In this perfect, chilly novel, the Coverdale family hires a new housekeeper, Eunice Parchman, who gives everyone the willies, but they are all too embarrassed by their own class snobbery to fire her. Then, seething with hatred for the Coverdales’ bourgeois habits, Eunice murders them all while they watch opera on television. What’s unusual about Eunice as a worm is her lack of charm: no one likes her. Instead, they pity her or are frightened by her in ways they are ashamed to admit.
Harry Belastro in With a Friend Like Harry…
In this French film by Dominik Moll, a bizarre encounter in a gas station bathroom introduces Harry, a wealthy man of leisure and “solutions,” into the lives of Claire and Michel, the harried parents of three young children. Harry just wants to help out wherever he sees a problem: first, a new car when theirs is in the shop; later, murder. Claire and Michel are both uncomfortable with his gifts and attention but simply too exhausted to stop it, and Harry’s “solutions” become bloodier with each passing day.
[Redacted] in The Fever by Megan Abbot
I can’t tell you who the worm is without spoiling it, but how many of us remember the betrayal and distrust we felt as teenagers when our friends made new friends without us?
The Worm’s Side of the Story
Denise Lambert in The Corrections by Jonathan Franzen
Jonathan Franzen loves a worm plot, and for the reader, Denise is an unusually complex worm. For one, she gets to tell her own story. We understand, as she tears Brian and Robin first apart and then to shreds, that she is not a monster out to commit evil. She’s a real and screwed-up person, carrying around a lingering shame and the cramp of only-daughter expectations. She’s not only destructive, but self-destructive. Whether readers sympathize or “forgive” Denise is immaterial: here, comically and painfully told, is the worm’s own tale.
David Axelrod in Endless Love by Scott Spencer
David is a stalker and an arsonist. In obsessive teenage love with Jade Butterfield, he worms his way into her family, and in trying to prove his worth, begins to destroy it. With every desperate, self-serving corrective decision David makes, he hurts himself and the Butterfields more. The first thing people mention when Endless Love comes up is either its seventy page sex scene or the two disastrous movie adaptions of it, but those who love the novel prize its intensity, relentlessness, and its fearlessly naked examination of one tragically well-meaning worm.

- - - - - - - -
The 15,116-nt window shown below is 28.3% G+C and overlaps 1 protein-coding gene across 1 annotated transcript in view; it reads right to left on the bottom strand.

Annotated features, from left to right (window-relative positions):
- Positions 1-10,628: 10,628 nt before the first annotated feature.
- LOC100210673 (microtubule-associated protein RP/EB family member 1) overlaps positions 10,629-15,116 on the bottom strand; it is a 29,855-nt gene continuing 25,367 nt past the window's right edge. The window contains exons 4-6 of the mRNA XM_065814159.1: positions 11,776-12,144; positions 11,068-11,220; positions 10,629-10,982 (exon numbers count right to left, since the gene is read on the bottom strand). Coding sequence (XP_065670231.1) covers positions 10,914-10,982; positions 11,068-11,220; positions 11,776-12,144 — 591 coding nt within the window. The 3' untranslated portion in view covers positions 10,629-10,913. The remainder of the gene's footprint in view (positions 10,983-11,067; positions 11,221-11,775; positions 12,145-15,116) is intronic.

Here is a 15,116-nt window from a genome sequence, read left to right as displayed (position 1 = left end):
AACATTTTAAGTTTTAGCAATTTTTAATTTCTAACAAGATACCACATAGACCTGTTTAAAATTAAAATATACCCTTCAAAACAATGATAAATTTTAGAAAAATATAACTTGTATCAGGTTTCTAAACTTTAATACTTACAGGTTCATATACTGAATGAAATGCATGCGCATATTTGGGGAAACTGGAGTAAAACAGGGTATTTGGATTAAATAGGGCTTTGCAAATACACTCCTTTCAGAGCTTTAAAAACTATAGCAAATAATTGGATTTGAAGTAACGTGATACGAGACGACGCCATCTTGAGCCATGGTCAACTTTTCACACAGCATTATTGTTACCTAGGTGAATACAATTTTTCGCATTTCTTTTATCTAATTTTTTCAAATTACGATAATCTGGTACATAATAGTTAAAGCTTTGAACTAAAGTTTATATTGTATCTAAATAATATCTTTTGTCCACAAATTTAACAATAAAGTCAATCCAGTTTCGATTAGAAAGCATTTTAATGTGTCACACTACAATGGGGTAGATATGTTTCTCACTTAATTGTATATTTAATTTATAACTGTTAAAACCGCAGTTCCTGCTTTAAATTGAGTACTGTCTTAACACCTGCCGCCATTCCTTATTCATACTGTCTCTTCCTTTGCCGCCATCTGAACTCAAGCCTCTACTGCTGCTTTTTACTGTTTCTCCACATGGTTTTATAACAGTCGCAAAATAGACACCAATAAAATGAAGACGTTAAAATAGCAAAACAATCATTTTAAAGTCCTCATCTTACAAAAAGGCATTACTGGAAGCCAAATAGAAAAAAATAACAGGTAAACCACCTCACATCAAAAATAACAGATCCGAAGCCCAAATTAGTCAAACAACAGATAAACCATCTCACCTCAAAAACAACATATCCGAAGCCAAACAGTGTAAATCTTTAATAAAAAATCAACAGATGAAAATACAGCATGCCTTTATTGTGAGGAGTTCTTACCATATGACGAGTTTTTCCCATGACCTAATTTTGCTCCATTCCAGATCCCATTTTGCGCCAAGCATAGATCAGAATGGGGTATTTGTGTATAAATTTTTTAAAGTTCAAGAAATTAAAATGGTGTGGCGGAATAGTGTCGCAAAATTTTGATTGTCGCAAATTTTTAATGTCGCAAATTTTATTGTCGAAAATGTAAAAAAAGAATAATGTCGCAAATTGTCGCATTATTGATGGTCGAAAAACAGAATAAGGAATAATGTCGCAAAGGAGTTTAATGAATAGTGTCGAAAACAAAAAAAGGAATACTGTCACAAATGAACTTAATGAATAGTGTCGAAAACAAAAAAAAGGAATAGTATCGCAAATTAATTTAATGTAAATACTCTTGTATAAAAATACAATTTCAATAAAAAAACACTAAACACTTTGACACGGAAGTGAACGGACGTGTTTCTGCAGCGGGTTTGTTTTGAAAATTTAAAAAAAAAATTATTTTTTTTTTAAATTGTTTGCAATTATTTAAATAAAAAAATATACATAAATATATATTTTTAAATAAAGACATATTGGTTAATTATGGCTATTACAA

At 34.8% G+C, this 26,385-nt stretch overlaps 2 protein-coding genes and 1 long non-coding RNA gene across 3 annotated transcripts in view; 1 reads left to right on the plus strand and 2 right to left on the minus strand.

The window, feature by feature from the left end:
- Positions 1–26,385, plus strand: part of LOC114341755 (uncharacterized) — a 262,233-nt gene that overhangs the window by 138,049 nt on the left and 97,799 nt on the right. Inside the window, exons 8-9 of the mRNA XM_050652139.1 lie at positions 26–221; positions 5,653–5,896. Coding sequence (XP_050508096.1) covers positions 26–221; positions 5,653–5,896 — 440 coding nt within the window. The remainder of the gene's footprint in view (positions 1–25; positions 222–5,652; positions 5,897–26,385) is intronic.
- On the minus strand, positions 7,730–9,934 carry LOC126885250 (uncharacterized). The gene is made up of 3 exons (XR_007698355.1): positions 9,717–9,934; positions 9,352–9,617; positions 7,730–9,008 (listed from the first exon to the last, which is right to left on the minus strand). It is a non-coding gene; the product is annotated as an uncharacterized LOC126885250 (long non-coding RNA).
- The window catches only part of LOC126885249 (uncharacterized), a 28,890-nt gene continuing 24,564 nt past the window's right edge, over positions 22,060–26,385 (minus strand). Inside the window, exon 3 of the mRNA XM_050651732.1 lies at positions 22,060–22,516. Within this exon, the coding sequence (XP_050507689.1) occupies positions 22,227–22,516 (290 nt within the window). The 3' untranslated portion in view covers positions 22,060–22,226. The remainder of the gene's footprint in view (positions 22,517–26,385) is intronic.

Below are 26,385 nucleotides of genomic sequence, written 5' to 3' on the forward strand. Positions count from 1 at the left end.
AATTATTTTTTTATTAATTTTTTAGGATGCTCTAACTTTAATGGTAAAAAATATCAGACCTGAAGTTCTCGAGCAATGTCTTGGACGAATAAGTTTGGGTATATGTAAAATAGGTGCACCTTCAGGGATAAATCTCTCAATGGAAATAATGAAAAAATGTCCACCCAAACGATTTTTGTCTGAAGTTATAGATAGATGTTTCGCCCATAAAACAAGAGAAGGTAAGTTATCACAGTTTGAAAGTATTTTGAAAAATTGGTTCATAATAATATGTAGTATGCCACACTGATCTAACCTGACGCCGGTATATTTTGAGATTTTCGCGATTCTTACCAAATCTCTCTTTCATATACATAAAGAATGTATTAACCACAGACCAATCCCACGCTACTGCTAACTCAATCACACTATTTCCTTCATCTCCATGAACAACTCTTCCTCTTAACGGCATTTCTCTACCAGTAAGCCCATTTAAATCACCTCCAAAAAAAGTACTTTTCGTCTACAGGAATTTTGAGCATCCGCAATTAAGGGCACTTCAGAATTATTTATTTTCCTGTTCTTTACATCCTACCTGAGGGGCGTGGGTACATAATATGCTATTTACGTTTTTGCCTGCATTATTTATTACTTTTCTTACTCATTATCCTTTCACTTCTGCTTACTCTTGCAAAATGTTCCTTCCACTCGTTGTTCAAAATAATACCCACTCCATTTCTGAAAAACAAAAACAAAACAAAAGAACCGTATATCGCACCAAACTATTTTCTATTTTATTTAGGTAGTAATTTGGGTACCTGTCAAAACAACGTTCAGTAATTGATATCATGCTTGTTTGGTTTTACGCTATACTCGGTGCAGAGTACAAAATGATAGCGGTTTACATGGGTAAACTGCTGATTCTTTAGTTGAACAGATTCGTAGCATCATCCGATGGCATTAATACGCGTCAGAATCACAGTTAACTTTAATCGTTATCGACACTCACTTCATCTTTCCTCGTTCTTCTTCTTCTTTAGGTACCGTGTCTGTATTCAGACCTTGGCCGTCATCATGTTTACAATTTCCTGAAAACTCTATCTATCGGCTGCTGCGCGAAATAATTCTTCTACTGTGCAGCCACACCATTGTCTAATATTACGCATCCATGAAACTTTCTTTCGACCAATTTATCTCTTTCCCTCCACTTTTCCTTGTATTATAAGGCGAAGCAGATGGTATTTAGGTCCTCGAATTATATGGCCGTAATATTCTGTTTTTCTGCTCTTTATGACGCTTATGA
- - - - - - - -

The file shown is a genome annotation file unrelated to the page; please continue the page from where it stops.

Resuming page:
Tom Ripley in The Talented Mr. Ripley by Patricia Highsmith
In Patricia Highsmith’s novel, Tom Ripley is a sociopath who charms first Dickie Greenleaf’s parents and later Dickie himself. He worms his way into Dickie’s world with a mixture of compliance and desperation. Highsmith’s novel has not one but two doubters, first Dickie’s girlfriend, Marge, and then his friend Freddie Miles. One doubter is converted to the charmed, the other is killed; such is the way of worms. But Anthony Minghella’s 1999 film adaptation gives us, instead, a deeply yearning and pitiful Tom who unsettles us not just because we fear a someone like him could enter our own lives, but we because we also feel terrifying empathy for him.
Wait, who’s the worm here?
Freedom by Jonathan Franzen
A Friend of the Family by Lauren Grodstein
In Freedom, Franzen looked at the worm story from another angle: Patty Berglund thinks her son Joey’s girlfriend Connie is the worm destroying her family, but it’s easier for her to see Connie as a predator than to sharpen her lens on Joey or herself. Similarly, in Lauren Grodstein’s A Friend of the Family, we feel our sense of blame and danger shift: at first we understand New Jersey doctor Pete’s disturbance when his aimless teenage son, Alec, starts hanging out with Laura, the newly-returned adult daughter of estranged family friends, ten years Alec’s senior and frighteningly beautiful, who has done something so apparently terrible that no one can say what it is. By the time we do know, our natural sympathies with the narrator are more than strained. Who is in danger here, and who is the monster in this family? What if the worm we fear isn’t the worm at all — it’s us?